After a preliminary report was released this week on the crash that claimed the lives of five people aboard a twin-engine corporate airplane on Dec. 28, the wait begins for investigators to determine what could have caused the fiery tragedy.

The report, issued Tuesday, gives some more insight into the last moments of the Piper Cheyenne’s short flight from runway 22L at Lafayette Regional Airport. Many of the details, such as the duration of the flight, the rough flight path and the aircraft still being intact and under power when it clipped trees and a power line before crashing near the intersection of Verot School and Feu Follet roads, were previously briefed while National Traffic Safety Board investigators were in Lafayette.

What is new is information derived from Federal Aviation Administration data that indicates that the airplane was already turning off its assigned course while it was still climbing. According to investigators’ interpretation of the data, the aircraft rolled on its wingtip 70 degrees, nearly perpendicular to the ground, as it descended.

Previously, investigators had said the airplane had turned and was seen in a steep dive before crashing, but no indication of the aircraft’s extreme position relative to the horizon had been indicated. In the report, two witnesses indicated that the airplane came out of the low-hanging clouds in a steep dive, still banked and turning to the left as it approached the earth. One witness said they saw the aircraft’s wings level out prior to it hitting trees and an electrical line, then crashing to the ground.

The preliminary report is likely the last word from the NTSB until its final report is issued. According to NTSB Vice Chairman Bruce Landsberg, that detailed analysis will likely take a year to 18 months, he said before his eight-member investigative team left on Dec.30.

One thing that may help the investigation is the continuing recovery of the sixth person, and the only survivor, on board the aircraft at the time of the crash. Although he was listed in critical condition with burns over 75 percent of his body in the days following the crash, doctors for Stephen Wade Berzas, the vice president of sales for Global Data Systems of Lafayette, said his position had improved from critical to serious in an update Monday.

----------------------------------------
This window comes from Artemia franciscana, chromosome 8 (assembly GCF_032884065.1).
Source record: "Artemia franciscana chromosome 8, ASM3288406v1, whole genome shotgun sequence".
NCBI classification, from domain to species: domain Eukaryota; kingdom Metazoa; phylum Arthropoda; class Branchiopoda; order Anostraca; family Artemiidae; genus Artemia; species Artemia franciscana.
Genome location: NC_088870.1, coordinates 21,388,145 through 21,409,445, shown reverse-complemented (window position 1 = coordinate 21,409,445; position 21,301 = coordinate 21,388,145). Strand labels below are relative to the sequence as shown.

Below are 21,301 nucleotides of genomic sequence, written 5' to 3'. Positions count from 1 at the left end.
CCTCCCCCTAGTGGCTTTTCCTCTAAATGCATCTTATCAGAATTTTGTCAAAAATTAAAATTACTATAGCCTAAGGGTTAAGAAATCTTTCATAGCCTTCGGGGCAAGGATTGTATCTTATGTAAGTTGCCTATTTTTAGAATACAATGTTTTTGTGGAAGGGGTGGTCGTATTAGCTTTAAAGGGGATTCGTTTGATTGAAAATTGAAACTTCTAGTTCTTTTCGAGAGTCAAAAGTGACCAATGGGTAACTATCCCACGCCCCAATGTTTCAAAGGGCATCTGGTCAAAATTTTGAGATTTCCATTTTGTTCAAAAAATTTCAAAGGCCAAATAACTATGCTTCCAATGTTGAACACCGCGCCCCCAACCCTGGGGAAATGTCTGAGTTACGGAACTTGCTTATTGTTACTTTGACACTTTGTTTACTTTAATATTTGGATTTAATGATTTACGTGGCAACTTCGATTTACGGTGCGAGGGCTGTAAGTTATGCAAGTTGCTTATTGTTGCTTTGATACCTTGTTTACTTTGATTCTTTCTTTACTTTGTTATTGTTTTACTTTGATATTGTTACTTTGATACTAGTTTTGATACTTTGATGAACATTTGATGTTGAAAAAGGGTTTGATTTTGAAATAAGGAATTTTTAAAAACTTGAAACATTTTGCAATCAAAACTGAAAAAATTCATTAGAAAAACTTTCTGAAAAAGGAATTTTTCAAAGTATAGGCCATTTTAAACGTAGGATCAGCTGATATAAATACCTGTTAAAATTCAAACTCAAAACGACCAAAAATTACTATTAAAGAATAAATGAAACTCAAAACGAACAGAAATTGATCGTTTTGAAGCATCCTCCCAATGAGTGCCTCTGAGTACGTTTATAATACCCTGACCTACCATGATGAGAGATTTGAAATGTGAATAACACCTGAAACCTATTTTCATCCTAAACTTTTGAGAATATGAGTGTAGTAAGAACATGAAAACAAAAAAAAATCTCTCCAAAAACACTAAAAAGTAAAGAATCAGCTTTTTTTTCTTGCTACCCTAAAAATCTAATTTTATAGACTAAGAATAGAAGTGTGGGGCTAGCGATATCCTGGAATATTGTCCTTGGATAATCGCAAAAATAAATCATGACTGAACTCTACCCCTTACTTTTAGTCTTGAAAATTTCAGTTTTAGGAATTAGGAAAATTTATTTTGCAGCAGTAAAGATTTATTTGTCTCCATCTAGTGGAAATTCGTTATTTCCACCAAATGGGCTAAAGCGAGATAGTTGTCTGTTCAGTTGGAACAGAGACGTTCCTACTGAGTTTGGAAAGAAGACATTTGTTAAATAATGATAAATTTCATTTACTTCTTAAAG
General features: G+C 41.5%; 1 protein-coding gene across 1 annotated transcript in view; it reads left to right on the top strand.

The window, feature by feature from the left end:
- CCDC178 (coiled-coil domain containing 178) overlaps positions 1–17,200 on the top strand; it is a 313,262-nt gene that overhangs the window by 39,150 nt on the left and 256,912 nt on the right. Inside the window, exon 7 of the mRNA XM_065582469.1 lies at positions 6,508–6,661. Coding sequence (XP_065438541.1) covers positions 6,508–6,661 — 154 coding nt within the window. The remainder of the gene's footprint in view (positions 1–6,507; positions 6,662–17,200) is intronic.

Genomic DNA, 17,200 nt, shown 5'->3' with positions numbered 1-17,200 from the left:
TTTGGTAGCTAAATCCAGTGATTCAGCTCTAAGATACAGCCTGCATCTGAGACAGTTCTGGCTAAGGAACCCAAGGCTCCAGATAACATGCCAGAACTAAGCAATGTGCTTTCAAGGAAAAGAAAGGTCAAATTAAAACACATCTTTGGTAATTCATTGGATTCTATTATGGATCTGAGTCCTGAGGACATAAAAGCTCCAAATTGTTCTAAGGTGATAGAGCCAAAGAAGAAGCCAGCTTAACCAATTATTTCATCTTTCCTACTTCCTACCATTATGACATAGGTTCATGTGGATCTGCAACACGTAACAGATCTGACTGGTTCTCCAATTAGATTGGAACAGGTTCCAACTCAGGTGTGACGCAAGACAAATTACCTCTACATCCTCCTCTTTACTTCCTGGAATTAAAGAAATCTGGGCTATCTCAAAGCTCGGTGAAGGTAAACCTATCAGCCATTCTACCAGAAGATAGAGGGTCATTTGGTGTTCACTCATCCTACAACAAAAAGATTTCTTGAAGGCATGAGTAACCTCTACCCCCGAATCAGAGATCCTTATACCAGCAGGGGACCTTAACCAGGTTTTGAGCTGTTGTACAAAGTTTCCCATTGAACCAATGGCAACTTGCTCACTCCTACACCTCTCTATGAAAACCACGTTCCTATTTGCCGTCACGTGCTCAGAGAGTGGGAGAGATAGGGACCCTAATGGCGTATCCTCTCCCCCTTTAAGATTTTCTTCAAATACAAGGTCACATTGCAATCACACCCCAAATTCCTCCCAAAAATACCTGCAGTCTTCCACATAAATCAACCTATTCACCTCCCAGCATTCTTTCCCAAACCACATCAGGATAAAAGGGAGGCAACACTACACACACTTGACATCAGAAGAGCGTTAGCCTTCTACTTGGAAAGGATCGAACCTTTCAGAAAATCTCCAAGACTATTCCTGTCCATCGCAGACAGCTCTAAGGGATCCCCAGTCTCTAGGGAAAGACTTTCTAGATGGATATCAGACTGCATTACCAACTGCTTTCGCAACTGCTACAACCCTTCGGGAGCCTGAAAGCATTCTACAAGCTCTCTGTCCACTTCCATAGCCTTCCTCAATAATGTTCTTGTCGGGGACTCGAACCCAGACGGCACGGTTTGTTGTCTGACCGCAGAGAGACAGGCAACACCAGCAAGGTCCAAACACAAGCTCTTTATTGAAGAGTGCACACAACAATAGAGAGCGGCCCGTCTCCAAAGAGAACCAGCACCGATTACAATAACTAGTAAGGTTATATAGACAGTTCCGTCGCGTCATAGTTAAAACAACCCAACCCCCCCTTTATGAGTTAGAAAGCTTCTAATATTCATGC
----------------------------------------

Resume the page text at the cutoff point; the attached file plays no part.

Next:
As the only person who survived who was on board in the airplane’s final moments, he could give investigators new insights as to what happened on board after the aircraft cleared the runway in Lafayette. The aircraft was not equipped with flight data or cockpit voice recording equipment, and pilot Ian Biggs did not key his mic to speak to the tower after the plane ran into trouble, so there is no recording on the air traffic control tower’s recording system.

The airplane was bound for Atlanta for LSU’s appearance in the Peach Bowl, carrying family and employees of GDS founder Chuck Vincent as well as sports journalist Carley McCord. Gretchen Vincent and Walker Vincent, the wife and son of the GDS president, were killed in the crash, as were GDS Vice President of Business Development and Field Services Robert Vaughn Crisp II and Biggs.

One person on the ground, Danielle Truxillo Britt, suffered burns across 30 percent of her body when the airplane hit her Jeep, which was parked in the U.S. Post Office parking lot, and forced it to overturn and catch fire.

She is undergoing treatment at the University Medical Center Burn Unit in New Orleans, according to posts on her family’s social media pages.

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